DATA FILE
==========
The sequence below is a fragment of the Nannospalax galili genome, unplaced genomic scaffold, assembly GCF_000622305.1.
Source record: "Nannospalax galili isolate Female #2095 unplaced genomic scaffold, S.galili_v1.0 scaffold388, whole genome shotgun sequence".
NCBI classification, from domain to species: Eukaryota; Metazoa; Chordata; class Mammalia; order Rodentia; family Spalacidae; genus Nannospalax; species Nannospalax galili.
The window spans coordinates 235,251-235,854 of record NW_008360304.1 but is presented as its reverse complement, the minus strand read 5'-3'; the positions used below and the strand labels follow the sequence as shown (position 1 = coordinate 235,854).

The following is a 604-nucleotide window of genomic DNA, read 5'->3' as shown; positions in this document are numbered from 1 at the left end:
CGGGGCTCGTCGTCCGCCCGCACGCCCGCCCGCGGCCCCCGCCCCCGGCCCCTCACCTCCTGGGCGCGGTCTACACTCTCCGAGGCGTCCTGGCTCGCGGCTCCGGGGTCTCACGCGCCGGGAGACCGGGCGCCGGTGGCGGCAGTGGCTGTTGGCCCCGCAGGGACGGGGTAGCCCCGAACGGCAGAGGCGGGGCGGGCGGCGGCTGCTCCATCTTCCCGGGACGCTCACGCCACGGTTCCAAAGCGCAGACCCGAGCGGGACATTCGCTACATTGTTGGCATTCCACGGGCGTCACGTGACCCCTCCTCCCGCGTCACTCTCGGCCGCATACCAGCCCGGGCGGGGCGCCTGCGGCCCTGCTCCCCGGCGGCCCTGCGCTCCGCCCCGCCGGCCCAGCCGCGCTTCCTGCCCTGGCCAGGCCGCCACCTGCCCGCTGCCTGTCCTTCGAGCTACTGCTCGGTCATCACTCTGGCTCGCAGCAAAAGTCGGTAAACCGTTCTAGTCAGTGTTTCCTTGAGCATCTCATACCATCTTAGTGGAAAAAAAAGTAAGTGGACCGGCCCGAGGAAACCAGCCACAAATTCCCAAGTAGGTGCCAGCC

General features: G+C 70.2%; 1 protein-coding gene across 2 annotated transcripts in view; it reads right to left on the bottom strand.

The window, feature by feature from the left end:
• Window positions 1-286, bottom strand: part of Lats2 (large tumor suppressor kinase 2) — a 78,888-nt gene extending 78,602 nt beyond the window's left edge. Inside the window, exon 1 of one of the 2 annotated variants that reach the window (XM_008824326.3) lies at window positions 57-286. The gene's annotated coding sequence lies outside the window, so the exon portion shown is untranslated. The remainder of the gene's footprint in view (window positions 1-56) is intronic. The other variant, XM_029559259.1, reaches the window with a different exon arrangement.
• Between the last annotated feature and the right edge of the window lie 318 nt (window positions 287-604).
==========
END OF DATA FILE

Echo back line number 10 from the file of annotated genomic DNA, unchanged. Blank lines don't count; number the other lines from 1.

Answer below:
• Between the last annotated feature and the right edge of the window lie 318 nt (window positions 287-604).